A question to Panther breeders

Discussion in 'Chameleon Breeding' started by ChromaChameleons, Dec 28, 2007.

  1. ChromaChameleons

    ChromaChameleons New Member

    What number of clutches have your female Panthers produced?

    My experience has suggested 6 - 9 clutches are about the upper and lower limit...
  2. Steven Reecy

    Steven Reecy New Member


    I had an Ambanja female that laid 10 clutches for a total of 230 eggs.
  3. stephen

    stephen Member

    out of those 230, how many actually made it. did you use an incubator or the old vermiculite and rubbermaid method?
  4. Steven Reecy

    Steven Reecy New Member

    Most of them would have made it if I knew what I was doing in the early stages. Later on, I was getting only one or two deaths per clutch. All clutches were viable (except one) when laid and she lived a little over 2.5 years. This was back in 2001. She'd have probably lived twice as long if I hadn't fed her so much. Vermiculite and rubbermaid, yes. But if I told you the rest, I'd have to kill you. :)
  5. stephen

    stephen Member

    Thanx for your honesty steven. sounds like you would do a much better job now!! What did you mean by "feeding her too much". is there something i should know as a proud father of a 13 month old gravid lady? Any advice(especially about longevity)would be greatly appreciated.
    OH btw, she has already layed a clutch of 23 three weeks ago.
  6. stephen

    stephen Member

  7. ChromaChameleons

    ChromaChameleons New Member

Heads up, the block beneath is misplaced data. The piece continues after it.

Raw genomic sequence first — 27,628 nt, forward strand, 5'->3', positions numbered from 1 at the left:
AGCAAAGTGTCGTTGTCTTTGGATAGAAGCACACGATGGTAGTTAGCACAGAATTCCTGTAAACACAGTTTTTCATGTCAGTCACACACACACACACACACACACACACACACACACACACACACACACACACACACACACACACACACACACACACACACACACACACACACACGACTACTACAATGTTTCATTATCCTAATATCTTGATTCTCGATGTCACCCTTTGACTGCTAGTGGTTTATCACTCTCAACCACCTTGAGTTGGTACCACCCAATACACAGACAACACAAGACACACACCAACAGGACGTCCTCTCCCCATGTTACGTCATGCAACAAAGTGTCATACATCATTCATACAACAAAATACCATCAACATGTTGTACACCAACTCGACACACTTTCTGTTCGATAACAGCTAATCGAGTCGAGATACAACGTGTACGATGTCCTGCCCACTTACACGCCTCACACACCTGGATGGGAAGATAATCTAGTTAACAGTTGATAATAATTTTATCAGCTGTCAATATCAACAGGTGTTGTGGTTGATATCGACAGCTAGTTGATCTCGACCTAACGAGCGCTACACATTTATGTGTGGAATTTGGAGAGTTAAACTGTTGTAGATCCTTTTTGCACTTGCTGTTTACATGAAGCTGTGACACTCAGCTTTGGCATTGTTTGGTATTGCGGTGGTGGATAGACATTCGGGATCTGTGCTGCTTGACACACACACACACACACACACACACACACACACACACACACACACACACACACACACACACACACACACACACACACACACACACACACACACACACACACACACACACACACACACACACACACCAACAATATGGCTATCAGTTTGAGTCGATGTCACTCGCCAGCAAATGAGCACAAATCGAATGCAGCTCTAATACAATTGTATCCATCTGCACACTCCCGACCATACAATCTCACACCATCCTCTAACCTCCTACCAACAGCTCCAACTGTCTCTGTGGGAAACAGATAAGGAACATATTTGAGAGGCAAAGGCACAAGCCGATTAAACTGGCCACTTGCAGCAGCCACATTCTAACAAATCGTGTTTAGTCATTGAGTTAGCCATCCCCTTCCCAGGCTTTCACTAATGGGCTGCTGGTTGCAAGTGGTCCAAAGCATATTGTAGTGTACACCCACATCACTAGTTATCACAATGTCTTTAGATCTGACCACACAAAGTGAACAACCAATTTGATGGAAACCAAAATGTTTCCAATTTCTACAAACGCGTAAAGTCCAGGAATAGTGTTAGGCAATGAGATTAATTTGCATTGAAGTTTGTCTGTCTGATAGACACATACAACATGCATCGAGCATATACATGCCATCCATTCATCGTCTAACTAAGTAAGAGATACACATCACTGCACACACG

Thanks for the reply.

    Did the number of eggs in each clutch diminish as she got older???

    And how many crickets would you consider a daily feeding for her??

    I'm just trying to gauge your idea of overfeeding . I personally feed 3 - 5 crickets a day under normal conditions and then up that to 6-7 liberally supplemented crickets a day when gravid .

    I'm so curious to know that you are welcome to kill me after you tell me...LOL.
  8. Steven Reecy

    Steven Reecy New Member

    Sorry...back from a trip to the relatives. Yeah, honesty is the best policy. I'd rather voice my mistakes and indescretions of youth than let others repeat them. I was feeding her 7 to 8 adult crickets (or their equivalent) every day. Your feeding policy sounds a lot better than what I was using.

    And yes, the number of eggs did dimish over time. Here's a closer look at the data:

    Blue Banded Ambanja Female, "Tuna", hatched late July, 2000.

    1st clutch: 19 (2/23/01), age 7 months.
    second: 24
    third: 28
    fourth: 29 (retained sperm)
    fifth: 27 (more retained sperm, infertile)
    sixth: 33
    seventh: 25
    eighth: 16
    ninth: 17 (retained sperm?)
    tenth: 12? (scattered, non-viable)

    Died: 2 months, 8 days after 10th clutch on 11/9/02. Buried at the base of dogwood tree that blooms every spring.

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